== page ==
A Course of Lectures on Oratory and Criticism

A Course of Lectures on Oratory and Criticism

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Description

While a tutor at Warrington Academy, the polymath Joseph Priestley (1733-1804) established himself as a leading grammarian and educational theorist, producing the influential Rudiments of English Grammar (1761) and A Course of Lectures on the Theory of Language and Universal Grammar (1762), both of which are reissued in this series. In 1762 he also delivered these lectures on rhetorical theory, arguing that the purpose of rhetoric is moral formation. Priestley was deeply influenced by associationism, a theory of mind developed by John Locke and David Hartley. This claims that all complex ideas develop from simple ones, which arise purely from sensory impressions. The orator's role, then, is to form the right associations between impressions and ideas in a listener's mind. Informed by this theory, these thirty-five lectures re-evaluate the classical rhetorical components of topic, method and style. First published in 1777, the work is reissued here in its 1781 Dublin printing.show more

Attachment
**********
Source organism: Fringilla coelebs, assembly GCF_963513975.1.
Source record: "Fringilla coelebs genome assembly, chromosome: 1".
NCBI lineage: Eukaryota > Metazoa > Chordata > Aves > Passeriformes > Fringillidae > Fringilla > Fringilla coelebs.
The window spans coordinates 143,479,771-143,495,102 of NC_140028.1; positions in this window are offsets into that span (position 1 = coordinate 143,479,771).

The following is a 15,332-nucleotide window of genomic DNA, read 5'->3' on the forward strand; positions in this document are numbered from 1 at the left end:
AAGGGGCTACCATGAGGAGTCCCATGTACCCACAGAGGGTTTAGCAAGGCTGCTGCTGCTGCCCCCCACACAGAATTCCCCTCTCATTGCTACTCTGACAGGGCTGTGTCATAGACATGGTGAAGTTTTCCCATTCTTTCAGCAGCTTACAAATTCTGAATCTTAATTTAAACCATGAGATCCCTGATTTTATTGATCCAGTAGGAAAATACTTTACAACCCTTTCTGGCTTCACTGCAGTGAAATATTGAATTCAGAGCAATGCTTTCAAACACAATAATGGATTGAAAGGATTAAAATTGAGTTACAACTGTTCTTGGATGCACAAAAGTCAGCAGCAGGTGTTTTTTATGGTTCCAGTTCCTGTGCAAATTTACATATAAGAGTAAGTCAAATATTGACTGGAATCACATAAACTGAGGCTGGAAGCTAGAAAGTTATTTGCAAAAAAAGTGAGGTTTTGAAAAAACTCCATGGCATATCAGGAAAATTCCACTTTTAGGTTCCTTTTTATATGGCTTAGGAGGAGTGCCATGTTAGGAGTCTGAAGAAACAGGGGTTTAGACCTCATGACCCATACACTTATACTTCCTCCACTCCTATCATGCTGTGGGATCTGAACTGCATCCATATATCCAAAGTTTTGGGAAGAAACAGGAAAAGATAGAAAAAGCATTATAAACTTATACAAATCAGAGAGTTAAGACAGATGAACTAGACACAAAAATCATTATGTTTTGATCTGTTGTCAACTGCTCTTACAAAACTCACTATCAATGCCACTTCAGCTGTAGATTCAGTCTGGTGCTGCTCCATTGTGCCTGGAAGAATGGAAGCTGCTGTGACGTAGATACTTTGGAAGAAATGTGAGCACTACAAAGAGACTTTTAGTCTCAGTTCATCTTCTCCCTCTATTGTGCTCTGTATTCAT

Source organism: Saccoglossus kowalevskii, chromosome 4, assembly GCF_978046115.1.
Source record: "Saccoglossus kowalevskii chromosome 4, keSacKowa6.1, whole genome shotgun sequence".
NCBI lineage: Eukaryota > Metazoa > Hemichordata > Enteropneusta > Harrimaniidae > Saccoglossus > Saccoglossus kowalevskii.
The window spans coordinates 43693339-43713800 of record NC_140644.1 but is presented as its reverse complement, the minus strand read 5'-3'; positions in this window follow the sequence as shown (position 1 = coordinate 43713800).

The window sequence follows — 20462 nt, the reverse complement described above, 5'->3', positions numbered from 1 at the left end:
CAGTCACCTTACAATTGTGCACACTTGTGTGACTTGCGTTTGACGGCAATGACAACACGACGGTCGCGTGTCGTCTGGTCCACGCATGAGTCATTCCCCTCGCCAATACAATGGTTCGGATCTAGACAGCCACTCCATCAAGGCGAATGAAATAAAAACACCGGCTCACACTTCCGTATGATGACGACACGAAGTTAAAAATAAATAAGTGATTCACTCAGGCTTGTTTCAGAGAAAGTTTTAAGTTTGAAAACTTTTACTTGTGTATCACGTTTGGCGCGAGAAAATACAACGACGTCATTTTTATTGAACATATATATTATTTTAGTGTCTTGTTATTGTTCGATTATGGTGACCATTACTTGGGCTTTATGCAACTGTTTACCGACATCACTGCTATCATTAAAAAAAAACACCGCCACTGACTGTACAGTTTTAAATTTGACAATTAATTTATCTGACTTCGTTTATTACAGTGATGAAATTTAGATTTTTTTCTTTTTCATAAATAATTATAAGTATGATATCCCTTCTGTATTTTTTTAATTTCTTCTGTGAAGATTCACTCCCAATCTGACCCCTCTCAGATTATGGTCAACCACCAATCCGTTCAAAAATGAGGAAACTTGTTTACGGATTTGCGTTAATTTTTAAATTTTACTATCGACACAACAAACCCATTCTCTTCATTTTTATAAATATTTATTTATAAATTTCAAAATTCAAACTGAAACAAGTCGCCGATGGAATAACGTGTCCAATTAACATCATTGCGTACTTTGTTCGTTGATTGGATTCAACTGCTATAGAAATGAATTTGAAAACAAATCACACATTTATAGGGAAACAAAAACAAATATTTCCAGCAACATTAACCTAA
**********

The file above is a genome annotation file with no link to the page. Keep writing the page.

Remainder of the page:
Product details

  • Electronic book text
  • CAMBRIDGE UNIVERSITY PRESS
  • Cambridge University Press (Virtual Publishing)
  • Cambridge, United Kingdom
  • English
  • 1139862774
  • 9781139862776

Table of contents

Dedication; Preface; Part I: 1. The introduction; 2. Of the nature and use of topics; 3. Of universal topics; 4. Of particular topics; 5. Of amplification; Part II: 6. Of method in narrative discourses; 7. Of method in argumentative discourses; 8. Of the several parts of a proper demonstration; 9. Of the analytical method; 10. Of the method of Mr Hume's inquiry into the principles of morals, etc.; Part III: 11. Of taste; 12. What affects the passions, judgment, and imagination; 13. Of the tendency of strong emotions to produce belief; 14. Of the influence of the passions on each other; 15. Of forms of address adapted to gain belief; 16. Of objections, etc.; 17. Of the pleasures of imagination; 18. A general account of the pleasure we receive from objects; 19. Of novelty; 20. Of the sublime; 21. Of the pleasure we receive from uniformity, and variety; 22. Of the nature of metaphors; 23. Rules for the use of metaphors; 24. Of contrast; 25. Of burlesque etc.; 26. Of riddles, puns, etc.; 27. Of metoymy; 28. Of the hyperbole and bombast; 29. Of personification; 30. Of imitation; 31. Of climax; 32. Of perspicuity in style; 33. Of the resemblance between sound and sense; 34. Of harmony in verse; 35. Of harmony in prose.show more